Justice is essentially a theistic concept. It assumes an outside arbiter who can see the situation clearly and assess blame fairly -- God, in a word. And the process of justice is supposed to be the process of human understanding approaching the understanding of God. Since the understanding of God is One, the closer we get to justice, the closer our understandings should converge. So we would expect those who care most about justice, and promote it the most, to be closest to the understanding of God, and therefore to each other's understandings.
In fact we find the opposite. The more passionately people care about justice, the more divergent their assessments of a situation seem to be. Even on a homely dinner-plate level, the project of establishing convergent justice is one I've never seen succeed. Ever. I have never seen two people with varying views of the justice of a situation come to have exactly the same view of it. I have only rarely seen them even move toward each other: usually the movement is in the opposite direction. People come to a modus vivendi when they decide to make concessions even though the other guy is wrong.
So I try live without justice, now. And living without it is an excellent way to understand what it is. My fleeting vision of smashing the plate is what justice really is, in me. It's anger. It's vengeance. It's the desire to make people suffer in proportion as I and mine suffer. The further behind I leave it, the more clearly I can see what it really is. There is nothing good or holy about my desire for justice.
I had the concepts of justice and compassion deeply tangled, so that I was frightened at first at the idea of abandoning justice. Would I no longer care about, say, the Sudanese refugees, if I no longer blamed the so-called militias? Would I become indifferent?
I have not become indifferent. I care more than ever, I think. But I will admit that it troubles me less. I can care about them without that canker gnawing in my stomach, without that red haze obscuring my vision. Part of being able to drop justice, I think, was coming to really believe in my own goodness. I am no longer desperate to vindicate my goodness, or prove it by differentiating myself from other people. I don't have to protect my own compassion by holding anyone in contempt. My compassion -- even mine, even my sickly meager version of the Buddha's compassion -- is deeper and stronger and more permanent than I am. It could lose me -- hopefully it will, someday -- but I could not possibly lose it.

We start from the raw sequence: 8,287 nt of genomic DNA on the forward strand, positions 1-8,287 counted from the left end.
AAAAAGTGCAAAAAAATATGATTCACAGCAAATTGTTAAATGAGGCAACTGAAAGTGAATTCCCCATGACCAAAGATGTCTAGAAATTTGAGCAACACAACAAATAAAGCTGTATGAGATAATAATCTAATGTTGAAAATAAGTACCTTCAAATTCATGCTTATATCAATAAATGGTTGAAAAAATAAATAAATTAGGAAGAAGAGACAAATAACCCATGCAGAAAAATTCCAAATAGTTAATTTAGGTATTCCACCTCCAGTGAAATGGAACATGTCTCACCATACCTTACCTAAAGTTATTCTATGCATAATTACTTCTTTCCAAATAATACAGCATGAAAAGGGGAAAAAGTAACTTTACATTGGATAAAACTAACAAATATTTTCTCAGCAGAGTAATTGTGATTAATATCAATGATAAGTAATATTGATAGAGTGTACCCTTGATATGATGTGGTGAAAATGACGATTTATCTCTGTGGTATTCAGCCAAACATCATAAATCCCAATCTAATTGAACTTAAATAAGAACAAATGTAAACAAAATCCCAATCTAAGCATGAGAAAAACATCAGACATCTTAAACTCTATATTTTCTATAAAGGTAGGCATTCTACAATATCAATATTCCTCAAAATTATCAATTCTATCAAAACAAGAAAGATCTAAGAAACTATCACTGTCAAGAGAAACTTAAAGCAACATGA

Friday, October 08, 2004
"Tell them I came, and no one answered,
That I kept my word," he said.
And so he sat down on the porch and rested. The silence came back, and curled around him like a cat's tail. For the truth was, he had nowhere to go.
Their stillness answering his cry. But answers, such answers he could get anywhere. That was the answer the girl by the stream gave him, averting her eyes and hurrying away. The answer the sky gave him, at dusk, along with its perfunctory benediction of a sprinkle of rain. The answer his leather wine-bottle gave him, when he turned it upside down, all its other answers exhausted.
In the poem, I ride away, he thought. That's what makes it a fine poem, but it's also what makes it a lie. I have no other business with anybody, if They have no business with me.
Wednesday, October 06, 2004
I just need to whine a little, and produce an insubstantial tirade about lack of substance. Feel free to skip this post.
I was horrified when Kerry chose Edwards as his running-mate. It struck me as a typical manifestation of "Quail disease" -- an aged political party desperately trying to prove its virility by getting in bed with an inexperienced sweet young thing. It just makes the party look silly in the morning, when they're saddled with a vapid gum-snapping adolescent who can't converse with their friends.